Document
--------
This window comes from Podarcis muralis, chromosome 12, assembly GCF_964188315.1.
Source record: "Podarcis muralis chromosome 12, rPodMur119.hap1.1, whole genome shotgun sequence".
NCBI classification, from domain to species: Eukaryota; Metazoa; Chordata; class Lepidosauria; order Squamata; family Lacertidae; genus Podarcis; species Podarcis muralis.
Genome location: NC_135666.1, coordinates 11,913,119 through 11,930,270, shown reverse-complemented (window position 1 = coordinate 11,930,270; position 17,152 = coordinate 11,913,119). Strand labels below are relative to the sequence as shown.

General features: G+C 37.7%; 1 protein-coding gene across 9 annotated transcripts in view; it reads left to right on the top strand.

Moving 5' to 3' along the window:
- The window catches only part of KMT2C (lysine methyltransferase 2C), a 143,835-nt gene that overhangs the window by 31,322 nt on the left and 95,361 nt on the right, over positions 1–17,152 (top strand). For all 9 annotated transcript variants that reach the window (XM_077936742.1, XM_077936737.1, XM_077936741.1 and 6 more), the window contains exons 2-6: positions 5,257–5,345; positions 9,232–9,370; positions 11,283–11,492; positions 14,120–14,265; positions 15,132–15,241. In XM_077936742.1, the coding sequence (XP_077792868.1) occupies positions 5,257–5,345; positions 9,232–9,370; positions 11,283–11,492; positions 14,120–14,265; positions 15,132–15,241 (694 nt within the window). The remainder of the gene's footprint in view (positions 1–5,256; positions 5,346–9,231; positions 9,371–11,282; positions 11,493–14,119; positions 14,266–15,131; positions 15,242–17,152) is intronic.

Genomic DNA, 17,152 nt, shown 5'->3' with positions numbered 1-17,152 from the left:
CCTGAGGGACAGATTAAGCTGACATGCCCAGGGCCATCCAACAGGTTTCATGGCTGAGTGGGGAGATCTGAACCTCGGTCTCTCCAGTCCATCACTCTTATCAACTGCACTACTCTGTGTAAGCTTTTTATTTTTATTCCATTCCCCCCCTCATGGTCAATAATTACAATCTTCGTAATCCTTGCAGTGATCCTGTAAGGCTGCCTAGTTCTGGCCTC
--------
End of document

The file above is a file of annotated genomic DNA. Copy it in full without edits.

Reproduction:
This window comes from Podarcis muralis, chromosome 12, assembly GCF_964188315.1.
Source record: "Podarcis muralis chromosome 12, rPodMur119.hap1.1, whole genome shotgun sequence".
NCBI classification, from domain to species: Eukaryota; Metazoa; Chordata; class Lepidosauria; order Squamata; family Lacertidae; genus Podarcis; species Podarcis muralis.
Genome location: NC_135666.1, coordinates 11,913,119 through 11,930,270, shown reverse-complemented (window position 1 = coordinate 11,930,270; position 17,152 = coordinate 11,913,119). Strand labels below are relative to the sequence as shown.

General features: G+C 37.7%; 1 protein-coding gene across 9 annotated transcripts in view; it reads left to right on the top strand.

Moving 5' to 3' along the window:
- The window catches only part of KMT2C (lysine methyltransferase 2C), a 143,835-nt gene that overhangs the window by 31,322 nt on the left and 95,361 nt on the right, over positions 1–17,152 (top strand). For all 9 annotated transcript variants that reach the window (XM_077936742.1, XM_077936737.1, XM_077936741.1 and 6 more), the window contains exons 2-6: positions 5,257–5,345; positions 9,232–9,370; positions 11,283–11,492; positions 14,120–14,265; positions 15,132–15,241. In XM_077936742.1, the coding sequence (XP_077792868.1) occupies positions 5,257–5,345; positions 9,232–9,370; positions 11,283–11,492; positions 14,120–14,265; positions 15,132–15,241 (694 nt within the window). The remainder of the gene's footprint in view (positions 1–5,256; positions 5,346–9,231; positions 9,371–11,282; positions 11,493–14,119; positions 14,266–15,131; positions 15,242–17,152) is intronic.

Genomic DNA, 17,152 nt, shown 5'->3' with positions numbered 1-17,152 from the left:
CCTGAGGGACAGATTAAGCTGACATGCCCAGGGCCATCCAACAGGTTTCATGGCTGAGTGGGGAGATCTGAACCTCGGTCTCTCCAGTCCATCACTCTTATCAACTGCACTACTCTGTGTAAGCTTTTTATTTTTATTCCATTCCCCCCCTCATGGTCAATAATTACAATCTTCGTAATCCTTGCAGTGATCCTGTAAGGCTGCCTAGTTCTGGCCTC